Before running the above code, guess what will be logged off the screen? If it’s not what you expected, let’s take a look below to see what happened: Methods like setTimeout , setInterval or DOM operations are all APIs provided by a browser. As in the above example, getUp() and haveBreakfast() are both functions that run in sync so it will be immediately included in the Call Stack. Particularly, the makeCoffee() function uses setTimeout so its content will be included in web APIs for implementation. Here the web APIs will process and set a timer, when time is up, this task will be pushed down to the specific Callback Queue in this case Macrotask. When the Call Stack is empty, the tasks under the Callback Queue are removed and put on the Call Stack. Once again, the Event loop will be the one who helped us through the whole process.


Similar to Macrotask but with higher priority, meaning that the tasks stored in Macrotask are only executed (put on Call Stack) when Microtask is empty. These are usually processing tasks that involve Promise or when using the queueMicrotask function. We have an example with the participation of both Microtask and Macrotask:

Probably not difficult for us to get the correct answer for what happened. But take a look at the image below to make it easier to imagine it:

  • The first makeCoffee() function is called and similar to the above example, the processing of this function is done by webAPIs and is immediately taken down to Macrotask, the makeCoffee() function is done and removed from Call Stack.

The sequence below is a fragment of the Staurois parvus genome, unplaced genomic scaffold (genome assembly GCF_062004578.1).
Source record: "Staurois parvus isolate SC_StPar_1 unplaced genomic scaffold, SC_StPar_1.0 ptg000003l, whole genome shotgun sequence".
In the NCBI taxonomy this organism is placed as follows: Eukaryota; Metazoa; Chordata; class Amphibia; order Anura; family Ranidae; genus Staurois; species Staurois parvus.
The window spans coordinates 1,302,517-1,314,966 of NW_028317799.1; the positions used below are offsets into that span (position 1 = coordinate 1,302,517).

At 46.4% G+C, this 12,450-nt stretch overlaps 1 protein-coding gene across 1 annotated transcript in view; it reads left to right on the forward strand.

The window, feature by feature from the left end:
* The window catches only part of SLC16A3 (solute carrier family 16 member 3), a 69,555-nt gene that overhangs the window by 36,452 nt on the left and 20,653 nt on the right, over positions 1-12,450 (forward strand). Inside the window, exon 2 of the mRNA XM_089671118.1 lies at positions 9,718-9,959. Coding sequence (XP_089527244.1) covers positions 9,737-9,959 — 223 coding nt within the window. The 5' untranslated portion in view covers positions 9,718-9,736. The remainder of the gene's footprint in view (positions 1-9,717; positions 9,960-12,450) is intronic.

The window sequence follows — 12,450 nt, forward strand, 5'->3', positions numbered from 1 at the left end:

• The haveBreakFast() function is immediately included in the Call Stack. This function only creates and saves a task into Microtask, then it is also removed from CallStack.
  • Now getUp() just been called and since this is a synchronous function, its handle will be included in CallStack.
  • After the getUp() function is finished, CallStack is empty, the tasks in Microtask will be posted back to CallStack.
  • When all the Microtasks have been processed, Call Stask and Microtask are now empty, it is time to perform the tasks that are stored in Macrotask.

Event loop

Event loop is a very important concept in JavaScript. In another article I will talk more about it, but in the framework of this article, after the previous examples, we can also summarize how the Event loop works as follows:

  • First, it will scan through CallStack, if Call Stack still has uncompleted tasks, it will remove the top task and execute it and remove that task from Call Stack.
  • If the Call Stack is empty, the Microtasks will be placed on the Call Stack in order when they are pushed in.
  • Once all the Microtasks have been successfully executed, that is when the Macrotasks are executed, similar to the microtasks.


We have just gone over how JavaScript works when synchronous or asynchronous code is run. While this is just an overview of what JavaScript actually did, hopefully it will help you understand and make it easier to imagine what happened. See you in the other posts.

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Source : Viblo